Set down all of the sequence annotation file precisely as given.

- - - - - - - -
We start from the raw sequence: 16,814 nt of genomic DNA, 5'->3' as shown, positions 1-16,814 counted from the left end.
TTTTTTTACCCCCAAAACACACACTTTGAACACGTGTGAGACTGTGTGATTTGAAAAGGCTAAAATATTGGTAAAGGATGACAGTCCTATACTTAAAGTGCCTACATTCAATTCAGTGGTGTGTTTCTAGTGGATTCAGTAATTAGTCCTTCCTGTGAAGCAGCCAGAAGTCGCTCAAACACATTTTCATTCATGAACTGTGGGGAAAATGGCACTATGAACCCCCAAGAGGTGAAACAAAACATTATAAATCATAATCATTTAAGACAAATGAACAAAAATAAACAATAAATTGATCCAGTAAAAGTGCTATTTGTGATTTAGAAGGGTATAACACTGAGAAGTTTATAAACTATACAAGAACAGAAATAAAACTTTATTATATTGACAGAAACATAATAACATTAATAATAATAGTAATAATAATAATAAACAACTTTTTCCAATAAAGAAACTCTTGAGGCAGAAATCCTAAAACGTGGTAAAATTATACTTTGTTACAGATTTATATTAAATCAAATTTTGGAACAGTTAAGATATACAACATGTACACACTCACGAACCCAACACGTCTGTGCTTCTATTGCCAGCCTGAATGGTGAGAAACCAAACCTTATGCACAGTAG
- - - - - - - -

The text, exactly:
We start from the raw sequence: 16,814 nt of genomic DNA, 5'->3' as shown, positions 1-16,814 counted from the left end.
TTTTTTTACCCCCAAAACACACACTTTGAACACGTGTGAGACTGTGTGATTTGAAAAGGCTAAAATATTGGTAAAGGATGACAGTCCTATACTTAAAGTGCCTACATTCAATTCAGTGGTGTGTTTCTAGTGGATTCAGTAATTAGTCCTTCCTGTGAAGCAGCCAGAAGTCGCTCAAACACATTTTCATTCATGAACTGTGGGGAAAATGGCACTATGAACCCCCAAGAGGTGAAACAAAACATTATAAATCATAATCATTTAAGACAAATGAACAAAAATAAACAATAAATTGATCCAGTAAAAGTGCTATTTGTGATTTAGAAGGGTATAACACTGAGAAGTTTATAAACTATACAAGAACAGAAATAAAACTTTATTATATTGACAGAAACATAATAACATTAATAATAATAGTAATAATAATAATAAACAACTTTTTCCAATAAAGAAACTCTTGAGGCAGAAATCCTAAAACGTGGTAAAATTATACTTTGTTACAGATTTATATTAAATCAAATTTTGGAACAGTTAAGATATACAACATGTACACACTCACGAACCCAACACGTCTGTGCTTCTATTGCCAGCCTGAATGGTGAGAAACCAAACCTTATGCACAGTAG